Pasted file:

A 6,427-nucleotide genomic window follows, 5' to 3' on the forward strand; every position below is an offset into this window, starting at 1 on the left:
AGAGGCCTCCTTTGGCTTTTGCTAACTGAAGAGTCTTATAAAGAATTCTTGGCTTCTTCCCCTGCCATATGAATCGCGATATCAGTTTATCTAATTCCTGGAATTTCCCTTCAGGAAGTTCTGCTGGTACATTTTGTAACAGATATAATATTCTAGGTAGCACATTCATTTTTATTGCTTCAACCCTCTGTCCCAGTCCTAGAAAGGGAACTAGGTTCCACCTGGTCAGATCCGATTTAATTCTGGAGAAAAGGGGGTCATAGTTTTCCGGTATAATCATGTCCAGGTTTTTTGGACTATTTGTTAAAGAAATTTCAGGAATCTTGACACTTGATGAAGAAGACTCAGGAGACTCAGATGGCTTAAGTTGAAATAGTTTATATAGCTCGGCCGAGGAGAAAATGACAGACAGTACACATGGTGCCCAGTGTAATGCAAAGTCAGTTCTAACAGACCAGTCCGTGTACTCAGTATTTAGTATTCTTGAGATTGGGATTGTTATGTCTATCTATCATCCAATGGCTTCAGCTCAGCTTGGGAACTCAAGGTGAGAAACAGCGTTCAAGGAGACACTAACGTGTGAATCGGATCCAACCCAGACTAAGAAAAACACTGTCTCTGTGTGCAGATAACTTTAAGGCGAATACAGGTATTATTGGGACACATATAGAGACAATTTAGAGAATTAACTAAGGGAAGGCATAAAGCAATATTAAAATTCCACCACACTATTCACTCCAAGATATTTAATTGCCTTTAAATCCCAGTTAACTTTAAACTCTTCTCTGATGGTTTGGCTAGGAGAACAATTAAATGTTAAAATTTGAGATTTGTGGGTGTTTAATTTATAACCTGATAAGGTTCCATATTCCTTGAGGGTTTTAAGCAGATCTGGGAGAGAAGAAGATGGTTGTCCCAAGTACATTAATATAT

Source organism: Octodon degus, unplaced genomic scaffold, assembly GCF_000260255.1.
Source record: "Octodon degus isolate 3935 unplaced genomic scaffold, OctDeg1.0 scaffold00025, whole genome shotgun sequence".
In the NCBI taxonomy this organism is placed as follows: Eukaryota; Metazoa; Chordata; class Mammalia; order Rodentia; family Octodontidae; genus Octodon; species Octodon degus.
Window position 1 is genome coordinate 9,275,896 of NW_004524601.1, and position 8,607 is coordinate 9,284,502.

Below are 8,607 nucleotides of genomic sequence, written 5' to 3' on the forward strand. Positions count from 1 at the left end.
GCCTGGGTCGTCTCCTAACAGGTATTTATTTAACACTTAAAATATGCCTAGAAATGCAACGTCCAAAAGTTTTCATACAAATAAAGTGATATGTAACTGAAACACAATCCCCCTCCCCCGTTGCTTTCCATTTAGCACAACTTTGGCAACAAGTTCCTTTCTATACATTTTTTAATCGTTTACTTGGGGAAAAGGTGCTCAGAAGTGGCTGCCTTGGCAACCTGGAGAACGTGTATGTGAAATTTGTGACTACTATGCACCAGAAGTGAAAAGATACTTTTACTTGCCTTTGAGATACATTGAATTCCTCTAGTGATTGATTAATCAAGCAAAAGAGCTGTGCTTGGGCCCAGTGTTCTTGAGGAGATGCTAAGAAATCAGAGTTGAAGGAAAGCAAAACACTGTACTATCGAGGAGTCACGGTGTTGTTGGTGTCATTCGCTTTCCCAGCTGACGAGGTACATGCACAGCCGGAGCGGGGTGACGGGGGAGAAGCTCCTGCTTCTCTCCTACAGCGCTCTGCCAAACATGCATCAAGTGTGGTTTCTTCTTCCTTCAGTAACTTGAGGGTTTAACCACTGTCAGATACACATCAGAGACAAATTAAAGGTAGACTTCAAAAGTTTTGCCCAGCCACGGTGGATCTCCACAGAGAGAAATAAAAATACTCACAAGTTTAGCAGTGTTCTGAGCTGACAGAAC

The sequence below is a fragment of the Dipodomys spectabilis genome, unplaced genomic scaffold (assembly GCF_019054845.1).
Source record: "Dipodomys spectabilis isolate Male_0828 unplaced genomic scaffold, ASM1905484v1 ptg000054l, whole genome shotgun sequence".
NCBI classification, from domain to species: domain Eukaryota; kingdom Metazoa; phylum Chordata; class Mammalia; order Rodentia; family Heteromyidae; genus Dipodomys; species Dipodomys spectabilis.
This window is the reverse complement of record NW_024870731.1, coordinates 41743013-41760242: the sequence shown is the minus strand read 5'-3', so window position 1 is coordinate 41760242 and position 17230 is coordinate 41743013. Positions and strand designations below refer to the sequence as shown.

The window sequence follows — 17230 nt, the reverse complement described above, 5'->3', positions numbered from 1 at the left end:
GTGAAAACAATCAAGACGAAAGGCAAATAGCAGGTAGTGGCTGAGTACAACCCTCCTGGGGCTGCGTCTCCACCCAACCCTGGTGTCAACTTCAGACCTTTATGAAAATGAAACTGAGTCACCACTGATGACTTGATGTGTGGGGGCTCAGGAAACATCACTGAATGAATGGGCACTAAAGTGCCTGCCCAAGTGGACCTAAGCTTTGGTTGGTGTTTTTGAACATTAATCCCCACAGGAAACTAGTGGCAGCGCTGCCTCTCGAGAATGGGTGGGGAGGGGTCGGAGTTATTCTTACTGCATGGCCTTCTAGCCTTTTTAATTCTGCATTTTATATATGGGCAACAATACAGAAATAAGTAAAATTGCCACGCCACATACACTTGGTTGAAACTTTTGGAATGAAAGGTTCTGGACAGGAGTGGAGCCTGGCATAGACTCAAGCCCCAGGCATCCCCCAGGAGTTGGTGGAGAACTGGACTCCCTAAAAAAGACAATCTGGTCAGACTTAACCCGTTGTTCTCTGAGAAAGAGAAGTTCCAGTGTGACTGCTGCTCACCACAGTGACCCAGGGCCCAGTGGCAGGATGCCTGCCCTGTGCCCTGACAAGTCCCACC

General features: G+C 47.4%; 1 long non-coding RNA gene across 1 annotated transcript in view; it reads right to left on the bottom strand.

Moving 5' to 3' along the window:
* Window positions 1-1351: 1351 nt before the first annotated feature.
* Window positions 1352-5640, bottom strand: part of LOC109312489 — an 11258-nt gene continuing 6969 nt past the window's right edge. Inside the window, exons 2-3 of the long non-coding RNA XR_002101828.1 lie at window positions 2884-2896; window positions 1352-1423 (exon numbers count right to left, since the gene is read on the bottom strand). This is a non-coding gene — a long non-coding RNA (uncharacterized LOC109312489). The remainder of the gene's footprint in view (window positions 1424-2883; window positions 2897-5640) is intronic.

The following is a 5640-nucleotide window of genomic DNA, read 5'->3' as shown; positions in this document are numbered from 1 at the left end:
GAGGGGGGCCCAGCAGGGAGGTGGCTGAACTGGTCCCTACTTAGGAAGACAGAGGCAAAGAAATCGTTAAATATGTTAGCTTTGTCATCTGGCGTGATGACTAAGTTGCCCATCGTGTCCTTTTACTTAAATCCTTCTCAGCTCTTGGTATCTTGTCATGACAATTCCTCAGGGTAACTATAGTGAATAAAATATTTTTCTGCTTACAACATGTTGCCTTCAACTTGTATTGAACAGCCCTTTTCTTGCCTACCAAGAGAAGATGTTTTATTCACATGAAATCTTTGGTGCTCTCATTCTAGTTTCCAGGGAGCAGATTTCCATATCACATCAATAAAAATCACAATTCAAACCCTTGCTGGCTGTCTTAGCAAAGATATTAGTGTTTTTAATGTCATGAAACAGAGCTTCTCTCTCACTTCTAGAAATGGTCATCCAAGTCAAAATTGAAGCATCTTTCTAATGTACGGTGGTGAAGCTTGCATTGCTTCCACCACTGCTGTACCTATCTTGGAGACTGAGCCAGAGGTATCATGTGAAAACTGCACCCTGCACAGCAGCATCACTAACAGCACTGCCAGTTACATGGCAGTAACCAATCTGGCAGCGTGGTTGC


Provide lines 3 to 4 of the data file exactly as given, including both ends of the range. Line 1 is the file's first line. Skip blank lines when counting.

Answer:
Source organism: Octodon degus, unplaced genomic scaffold, assembly GCF_000260255.1.
Source record: "Octodon degus isolate 3935 unplaced genomic scaffold, OctDeg1.0 scaffold00025, whole genome shotgun sequence".